What does N2081D do? The authors first turned up evidence that this polymorphism accounts for most of the previously reported Crohn’s risk in the LRRK2 locus. When they removed people with N2081D from the genetic analysis, the risk associated with other variants disappeared, suggesting it represented the functional variant. Intriguingly, N2081D resides in the same kinase domain as the major PD risk factor, G2019S. Despite their close spatial occurrence, the two variants exerted independent genetic effects and were not inherited together.

Because G2019S is known to ramp up kinase activity, the authors compared the ability of the two variants to phosphorylate a substrate in cell-free experiments (Nov 2005 news). Both N2081D and G2019S bumped up phosphorylation by about 30 percent, indicating similar mechanisms of action. “N2081D is the first functional LRRK2 variant for Crohn’s risk to be identified,” Peter said.

However, the biological effects of N2081D and G2019S are not identical. The former heightens risk for Crohn’s more than PD, while the latter is primarily a PD risk factor with a weak association with Crohn’s as well. Why this difference? Peter believes it may have to do with the substrates LRRK2 interacts with in the cell types most affected in each disease. In the gut, LRRK2 is expressed primarily by macrophages and Paneth cells, specialized epithelial cells of the small intestine that secrete antimicrobial peptides. In this environment, LRRK2 may interact primarily with bacterial peptidoglycans, Peter speculated. In the brain, LRRK2 expression is highest in microglia, and the protein is more likely to phosphorylate brain glycolipids, she added. Thus, the variants may have distinct effects on each substrate.

What about the protective haplotype? Neither the N551K nor R1398H variants affected LRRK2 substrate phosphorylation. However, R1398H occurs in the ROC domain of LRRK2, which helps hydrolyze bound GTP, thereby inactivating the protein. Transfected cells expressing R1398H LRRK2 had more inactive LRRK2 than did those with N551K, N2081D, or G2019S variants. In other words, R1398H switched LRRK2 off. This agrees with a previous report on the variant’s mechanism of action and suggests R1398H represents the functional protective polymorphism (Nixon-Abell et al., 2016). Notably, less-efficient GTP hydrolysis, which keeps LRRK2 on, has been linked to a higher risk of PD (Liao et al., 2014).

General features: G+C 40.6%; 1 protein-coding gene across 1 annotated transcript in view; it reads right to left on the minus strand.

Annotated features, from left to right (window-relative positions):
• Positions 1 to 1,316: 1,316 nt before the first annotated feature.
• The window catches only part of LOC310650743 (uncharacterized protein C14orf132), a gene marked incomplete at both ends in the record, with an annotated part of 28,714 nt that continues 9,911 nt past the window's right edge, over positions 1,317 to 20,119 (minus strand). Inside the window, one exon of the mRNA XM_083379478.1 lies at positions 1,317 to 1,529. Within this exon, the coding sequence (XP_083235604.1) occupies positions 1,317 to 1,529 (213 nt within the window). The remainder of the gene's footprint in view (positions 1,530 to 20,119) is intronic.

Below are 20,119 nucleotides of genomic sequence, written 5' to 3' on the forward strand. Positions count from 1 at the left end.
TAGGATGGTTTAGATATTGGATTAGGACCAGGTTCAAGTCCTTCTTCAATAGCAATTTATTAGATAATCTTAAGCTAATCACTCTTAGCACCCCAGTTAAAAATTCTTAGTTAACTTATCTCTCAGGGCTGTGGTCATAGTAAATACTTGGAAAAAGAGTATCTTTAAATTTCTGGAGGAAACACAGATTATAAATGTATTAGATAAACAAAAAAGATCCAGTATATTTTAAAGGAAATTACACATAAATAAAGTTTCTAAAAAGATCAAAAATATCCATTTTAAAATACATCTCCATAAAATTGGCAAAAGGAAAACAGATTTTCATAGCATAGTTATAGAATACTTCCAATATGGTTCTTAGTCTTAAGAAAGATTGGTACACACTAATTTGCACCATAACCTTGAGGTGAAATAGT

LRRK2 Switch.

The variants N2081D and R1398H exert opposing effects on LRRK2, in effect turning the protein on or off, respectively, in both the brain and gut. [Courtesy of Inga Peter and J. Gregory.]

The linkage between Parkinson’s and Crohn’s was not limited to N2081D and R1398H. The authors analyzed additional independent variants in the LRRK2 gene that showed up in their large association study. These were weaker signals that did not meet exome chip-wide significance, but associated with both Crohn’s and PD. For 25 out of 29 variants, the risk of Crohn’s and PD moved in the same direction, strengthening the idea that LRRK2 acts similarly in the two disorders.

If Crohn’s and PD share risk factors, the diseases should be more likely to occur together. This is supported by a recent Taiwanese population study of 23 million people that found an increased risk of Parkinson’s in people with Crohn’s disease (Lin et al., 2016). Dana Philpott at the University of Toronto, who studies Crohn’s, told Alzforum that researchers had not previously noticed any increase in Parkinson’s in people with the intestinal disorder. Perhaps because the risk variant is rare, the effect is only visible at the population level, she noted. Peter suggested N2081D could be used to screen people with Crohn’s to find those most at risk of PD.

The finding of shared genetic risk intrigued Michael Schlossmacher at Ottawa Hospital Research Institute, Canada. He noted that LRRK2 variants have been linked not only to PD and Crohn’s, but also to leprosy (Mar 2013 conference news). The latter two diseases are both marked by excessive inflammation. In addition, LRRK2 expression in innate immune cells dwarfs that in neurons (Hakimi et al., 2011). 

“Maybe LRRK2’s primary role in Parkinson’s is also to regulate inflammation,” Schlossmacher suggested. He recently reported that α-synuclein has antimicrobial effects, while others have found that gut infections stimulate release of α-synuclein (May 2017 news; Jul 2017 news). The data support the idea that PD might result from the long-term consequences of a transient infection that touches off chronic inflammation and α-synuclein accumulation in people with certain genetic susceptibilities, Schlossmacher said. He is currently testing the idea in mouse models.